Yes, a nearly 430-foot home run barely cracks Stanton's personal top 10.
That, friends, is a 484-foot home run, the longest in baseball this season and a new Marlins Park record, crushing the mark set by former Marlin Logan Morrison last September when he hit a 467-foot shot off Washington's Dan Haren.
Not only is Stanton hitting the ball harder than everyone else, but he's hitting it farther as well.
|Average True Distance Leaders (Min 10 HR)|
|Player||Team||HR||Avg. True Distance (Feet)||Season HIgh|
Of the 17 longest home runs hit in baseball so far in 2014, four of them—nearly 25 percent—have been hit by Stanton. His 484-foot blast is the longest of the season in any venue while this 469-foot shot stands as the longest that Philadelphia's Citizens Bank Park has seen all year.
But Stanton's power isn't limited to the most hitter-friendly ballparks in the game or those that teams in the National League East call home. When stacked up against the players that, like Stanton, are among the most prolific home run hitters in the majors this season, his power stands out above the rest.
|Home Runs that Would Clear the Wall in All 30 MLB Ballparks|
|Player||Team||HR||HRs in All 30 MLB Parks||Percentage|
Not even Baltimore's Nelson Cruz—MLB's current HR leader—or Boston's David Ortiz—arguably the most recognized and celebrated slugger of his generation, who checks in with a 50 percent mark (7-of-14)—comes close.
The only player with at least 10 home runs and a higher percentage than Stanton is Toronto's Juan Francisco at 90 percent (9-of-10). But nobody's about to try and make the argument that Francisco is a more fearsome slugger than Stanton, who has other-worldly power.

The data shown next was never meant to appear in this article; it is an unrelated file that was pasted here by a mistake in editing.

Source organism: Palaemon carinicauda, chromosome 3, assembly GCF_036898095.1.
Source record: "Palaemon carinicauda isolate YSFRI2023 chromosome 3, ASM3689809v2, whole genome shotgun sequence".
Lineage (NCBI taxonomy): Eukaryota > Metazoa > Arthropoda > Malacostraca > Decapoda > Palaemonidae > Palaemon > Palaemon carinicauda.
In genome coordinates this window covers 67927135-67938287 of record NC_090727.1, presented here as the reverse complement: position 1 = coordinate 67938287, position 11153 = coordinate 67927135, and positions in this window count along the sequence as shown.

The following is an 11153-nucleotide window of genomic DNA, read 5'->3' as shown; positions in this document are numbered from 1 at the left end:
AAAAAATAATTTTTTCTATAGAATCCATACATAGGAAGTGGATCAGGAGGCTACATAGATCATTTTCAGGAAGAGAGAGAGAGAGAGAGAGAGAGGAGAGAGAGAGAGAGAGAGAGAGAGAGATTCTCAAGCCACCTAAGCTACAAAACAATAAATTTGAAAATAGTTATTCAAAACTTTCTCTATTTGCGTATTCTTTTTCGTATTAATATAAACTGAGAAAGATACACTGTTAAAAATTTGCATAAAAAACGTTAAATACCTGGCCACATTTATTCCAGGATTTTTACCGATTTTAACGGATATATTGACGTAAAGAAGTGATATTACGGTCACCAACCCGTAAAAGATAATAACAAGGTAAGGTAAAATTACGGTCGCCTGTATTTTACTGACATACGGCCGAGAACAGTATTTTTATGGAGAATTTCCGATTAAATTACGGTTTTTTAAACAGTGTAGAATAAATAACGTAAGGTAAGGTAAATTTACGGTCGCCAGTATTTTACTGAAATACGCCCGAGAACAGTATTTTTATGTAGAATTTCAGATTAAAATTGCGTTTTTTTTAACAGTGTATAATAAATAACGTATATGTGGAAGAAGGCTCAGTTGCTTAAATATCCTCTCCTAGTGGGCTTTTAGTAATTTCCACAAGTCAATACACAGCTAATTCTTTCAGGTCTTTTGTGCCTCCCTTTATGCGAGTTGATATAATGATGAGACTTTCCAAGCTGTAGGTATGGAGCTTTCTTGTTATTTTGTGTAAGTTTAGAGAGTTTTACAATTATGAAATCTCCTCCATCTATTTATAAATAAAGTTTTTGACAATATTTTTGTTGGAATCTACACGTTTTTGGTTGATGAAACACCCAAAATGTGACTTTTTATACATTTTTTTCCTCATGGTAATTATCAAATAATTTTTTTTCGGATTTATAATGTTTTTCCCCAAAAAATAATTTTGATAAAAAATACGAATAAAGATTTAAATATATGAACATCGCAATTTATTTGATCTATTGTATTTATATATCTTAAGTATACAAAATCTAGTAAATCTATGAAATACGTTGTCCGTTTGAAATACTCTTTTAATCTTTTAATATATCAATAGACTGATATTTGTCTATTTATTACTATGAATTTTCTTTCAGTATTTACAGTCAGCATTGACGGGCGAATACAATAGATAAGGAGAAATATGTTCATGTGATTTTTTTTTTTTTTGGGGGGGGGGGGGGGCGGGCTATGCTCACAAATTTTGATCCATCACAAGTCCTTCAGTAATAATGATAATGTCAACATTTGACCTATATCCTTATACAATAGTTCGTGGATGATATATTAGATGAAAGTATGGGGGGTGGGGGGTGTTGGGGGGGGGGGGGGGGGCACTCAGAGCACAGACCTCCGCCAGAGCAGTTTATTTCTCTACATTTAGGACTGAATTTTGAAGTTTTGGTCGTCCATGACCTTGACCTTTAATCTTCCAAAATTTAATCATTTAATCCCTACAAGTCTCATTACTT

The kind of power that plays anywhere and everywhere. Even in a junkyard.
That he's a threat to go deep each and every time he steps to the plate is an indisputable fact, and it doesn't matter how talented the pitcher he's facing may be. Just ask the ace of Washington's pitching staff, Stephen Strasburg, who would certainly like this early season offering back.
As you can see from the video, Stanton has transformed from a right-handed hitter who typically pulled most of his home runs to the left side of the field into someone who can hit the ball to all fields, a dynamic slugger capable of depositing the ball in any part of the ballpark.
Marlins first baseman Garrett Jones told Davis about the impression Stanton has made on him.
He's like a super hero. He's built like a Greek warrior. He has had a couple of big home runs to give us a lead, win some ballgames. He's just like that folk hero. It's pretty cool. I've seen a lot of guys with power, but he's on a notch above anybody.
Stanton hits the ball farther—and harder—than anyone else in the game.
Yet for all of his power, Stanton remains a relative unknown outside baseball. He's not yet become the transcendent star that sluggers who came before him were, like Hank Aaron and Babe Ruth.
Part of that may be because he doesn't have the lucrative, national (or global) endorsement deals that his contemporaries—both in the game, like Harper and Mike Trout, and from other sports, such as Kobe Bryant and LeBron James—do.
Or perhaps it's part of a bigger narrative, as former ESPN scribe Rob Neyer points to, one that puts baseball squarely behind the NBA and NFL when it comes to mass appeal.
Whatever the reason, Stanton's lack of worldwide appeal does nothing to detract from one simple truth: He is baseball's most prolific power hitter.
Nobody else comes close.